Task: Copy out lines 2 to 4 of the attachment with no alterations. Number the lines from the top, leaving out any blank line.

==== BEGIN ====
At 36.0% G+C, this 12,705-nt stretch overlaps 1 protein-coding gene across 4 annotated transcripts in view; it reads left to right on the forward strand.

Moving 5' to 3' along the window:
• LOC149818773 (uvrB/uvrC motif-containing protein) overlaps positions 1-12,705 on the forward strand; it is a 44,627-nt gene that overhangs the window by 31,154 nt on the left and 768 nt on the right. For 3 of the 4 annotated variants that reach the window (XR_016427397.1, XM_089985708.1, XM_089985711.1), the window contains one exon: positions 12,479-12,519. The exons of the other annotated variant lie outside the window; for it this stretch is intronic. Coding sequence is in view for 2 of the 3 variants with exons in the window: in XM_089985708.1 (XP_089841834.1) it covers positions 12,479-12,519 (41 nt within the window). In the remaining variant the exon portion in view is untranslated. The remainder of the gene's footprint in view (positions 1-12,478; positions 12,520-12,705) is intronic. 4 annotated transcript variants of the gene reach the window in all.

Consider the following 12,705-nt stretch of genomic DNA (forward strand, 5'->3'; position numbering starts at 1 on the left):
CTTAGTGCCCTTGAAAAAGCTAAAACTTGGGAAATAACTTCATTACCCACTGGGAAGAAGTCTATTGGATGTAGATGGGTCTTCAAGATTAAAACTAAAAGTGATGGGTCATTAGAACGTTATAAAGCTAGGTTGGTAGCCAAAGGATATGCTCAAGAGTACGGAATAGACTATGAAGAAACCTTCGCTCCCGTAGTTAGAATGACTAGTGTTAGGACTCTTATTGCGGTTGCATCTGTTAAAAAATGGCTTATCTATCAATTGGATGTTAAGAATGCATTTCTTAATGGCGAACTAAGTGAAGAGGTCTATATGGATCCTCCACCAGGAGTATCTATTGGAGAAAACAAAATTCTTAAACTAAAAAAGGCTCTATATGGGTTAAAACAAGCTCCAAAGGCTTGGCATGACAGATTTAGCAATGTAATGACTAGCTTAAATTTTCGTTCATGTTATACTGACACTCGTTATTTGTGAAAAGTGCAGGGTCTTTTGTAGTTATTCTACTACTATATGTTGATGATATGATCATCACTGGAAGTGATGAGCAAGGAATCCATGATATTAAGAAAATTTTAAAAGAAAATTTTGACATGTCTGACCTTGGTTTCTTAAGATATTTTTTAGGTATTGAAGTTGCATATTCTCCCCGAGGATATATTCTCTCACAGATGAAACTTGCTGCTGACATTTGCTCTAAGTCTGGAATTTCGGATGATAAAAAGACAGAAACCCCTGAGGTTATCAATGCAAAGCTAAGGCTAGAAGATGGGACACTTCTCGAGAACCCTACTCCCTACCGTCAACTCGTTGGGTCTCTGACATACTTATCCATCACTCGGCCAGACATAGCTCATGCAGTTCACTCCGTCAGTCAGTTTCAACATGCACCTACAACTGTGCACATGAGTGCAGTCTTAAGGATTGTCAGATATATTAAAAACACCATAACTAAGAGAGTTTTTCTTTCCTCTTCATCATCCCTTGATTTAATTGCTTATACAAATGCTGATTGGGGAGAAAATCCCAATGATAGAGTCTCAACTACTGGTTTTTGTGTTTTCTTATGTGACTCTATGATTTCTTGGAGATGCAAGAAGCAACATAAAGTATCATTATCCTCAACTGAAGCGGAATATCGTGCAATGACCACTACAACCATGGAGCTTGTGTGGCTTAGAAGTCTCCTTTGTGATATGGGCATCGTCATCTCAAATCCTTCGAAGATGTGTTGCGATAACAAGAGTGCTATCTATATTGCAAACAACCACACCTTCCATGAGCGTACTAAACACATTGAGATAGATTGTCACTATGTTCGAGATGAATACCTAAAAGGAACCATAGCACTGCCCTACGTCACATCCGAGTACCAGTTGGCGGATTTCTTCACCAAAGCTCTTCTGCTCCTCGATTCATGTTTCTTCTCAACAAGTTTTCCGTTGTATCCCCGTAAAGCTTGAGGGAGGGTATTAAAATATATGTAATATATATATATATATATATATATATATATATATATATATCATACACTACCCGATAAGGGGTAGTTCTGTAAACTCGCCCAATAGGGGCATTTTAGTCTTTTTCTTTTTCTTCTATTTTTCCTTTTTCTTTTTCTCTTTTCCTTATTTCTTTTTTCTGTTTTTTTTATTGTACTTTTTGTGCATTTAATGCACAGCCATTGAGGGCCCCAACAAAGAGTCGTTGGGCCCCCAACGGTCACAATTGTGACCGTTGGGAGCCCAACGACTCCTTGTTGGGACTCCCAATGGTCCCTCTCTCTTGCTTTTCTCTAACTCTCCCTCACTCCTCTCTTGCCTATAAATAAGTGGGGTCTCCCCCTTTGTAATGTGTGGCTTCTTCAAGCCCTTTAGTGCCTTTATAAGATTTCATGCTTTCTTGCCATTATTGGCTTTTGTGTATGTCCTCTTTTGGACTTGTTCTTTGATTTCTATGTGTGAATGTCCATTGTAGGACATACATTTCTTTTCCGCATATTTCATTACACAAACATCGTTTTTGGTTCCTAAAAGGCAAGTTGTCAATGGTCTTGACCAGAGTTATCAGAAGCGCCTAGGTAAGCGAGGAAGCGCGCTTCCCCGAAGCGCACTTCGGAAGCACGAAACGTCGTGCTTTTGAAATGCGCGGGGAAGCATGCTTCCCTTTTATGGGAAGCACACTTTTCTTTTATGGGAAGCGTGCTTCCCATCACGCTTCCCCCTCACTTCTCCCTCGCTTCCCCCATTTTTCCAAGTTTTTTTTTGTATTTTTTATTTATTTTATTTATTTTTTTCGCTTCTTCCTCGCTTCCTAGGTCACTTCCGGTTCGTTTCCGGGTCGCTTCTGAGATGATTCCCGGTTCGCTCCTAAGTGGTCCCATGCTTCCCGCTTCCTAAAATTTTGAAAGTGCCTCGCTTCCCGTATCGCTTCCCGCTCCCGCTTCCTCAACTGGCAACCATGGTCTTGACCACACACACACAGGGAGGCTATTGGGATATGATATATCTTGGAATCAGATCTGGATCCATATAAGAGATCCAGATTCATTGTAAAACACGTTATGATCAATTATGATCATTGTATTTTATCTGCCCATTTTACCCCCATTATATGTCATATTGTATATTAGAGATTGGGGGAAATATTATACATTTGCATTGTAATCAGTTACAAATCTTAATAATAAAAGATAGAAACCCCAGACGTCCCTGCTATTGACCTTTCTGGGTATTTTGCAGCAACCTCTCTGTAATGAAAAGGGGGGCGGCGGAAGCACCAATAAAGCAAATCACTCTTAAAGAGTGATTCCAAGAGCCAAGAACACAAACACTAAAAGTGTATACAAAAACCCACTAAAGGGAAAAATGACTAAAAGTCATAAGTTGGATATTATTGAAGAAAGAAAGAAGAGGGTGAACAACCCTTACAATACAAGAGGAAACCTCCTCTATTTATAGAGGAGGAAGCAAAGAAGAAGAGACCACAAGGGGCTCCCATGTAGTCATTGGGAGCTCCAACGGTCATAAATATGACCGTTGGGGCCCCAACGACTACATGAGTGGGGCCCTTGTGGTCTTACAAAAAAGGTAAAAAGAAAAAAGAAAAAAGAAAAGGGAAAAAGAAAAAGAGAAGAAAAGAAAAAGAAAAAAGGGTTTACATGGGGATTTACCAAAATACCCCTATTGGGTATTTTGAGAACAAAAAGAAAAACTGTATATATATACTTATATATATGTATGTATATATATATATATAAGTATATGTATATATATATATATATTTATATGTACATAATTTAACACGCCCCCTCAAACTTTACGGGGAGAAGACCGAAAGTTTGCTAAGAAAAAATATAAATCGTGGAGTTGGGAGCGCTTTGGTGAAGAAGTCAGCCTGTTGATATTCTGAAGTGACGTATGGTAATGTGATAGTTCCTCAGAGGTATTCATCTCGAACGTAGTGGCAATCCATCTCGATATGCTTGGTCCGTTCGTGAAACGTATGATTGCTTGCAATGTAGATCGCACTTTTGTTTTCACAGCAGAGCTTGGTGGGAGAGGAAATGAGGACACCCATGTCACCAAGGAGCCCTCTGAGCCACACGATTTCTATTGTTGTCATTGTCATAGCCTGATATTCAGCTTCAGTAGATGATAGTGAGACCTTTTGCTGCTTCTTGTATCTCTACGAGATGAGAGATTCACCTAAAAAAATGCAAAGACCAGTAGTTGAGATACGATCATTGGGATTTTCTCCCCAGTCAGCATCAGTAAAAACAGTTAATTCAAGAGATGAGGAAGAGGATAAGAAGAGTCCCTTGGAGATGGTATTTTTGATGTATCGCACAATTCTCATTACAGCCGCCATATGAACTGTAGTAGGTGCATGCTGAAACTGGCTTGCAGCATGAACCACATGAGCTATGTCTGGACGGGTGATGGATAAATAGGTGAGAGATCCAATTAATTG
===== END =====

Moving 5' to 3' along the window:
• LOC149818773 (uvrB/uvrC motif-containing protein) overlaps positions 1-12,705 on the forward strand; it is a 44,627-nt gene that overhangs the window by 31,154 nt on the left and 768 nt on the right. For 3 of the 4 annotated variants that reach the window (XR_016427397.1, XM_089985708.1, XM_089985711.1), the window contains one exon: positions 12,479-12,519. The exons of the other annotated variant lie outside the window; for it this stretch is intronic. Coding sequence is in view for 2 of the 3 variants with exons in the window: in XM_089985708.1 (XP_089841834.1) it covers positions 12,479-12,519 (41 nt within the window). In the remaining variant the exon portion in view is untranslated. The remainder of the gene's footprint in view (positions 1-12,478; positions 12,520-12,705) is intronic. 4 annotated transcript variants of the gene reach the window in all.

Consider the following 12,705-nt stretch of genomic DNA (forward strand, 5'->3'; position numbering starts at 1 on the left):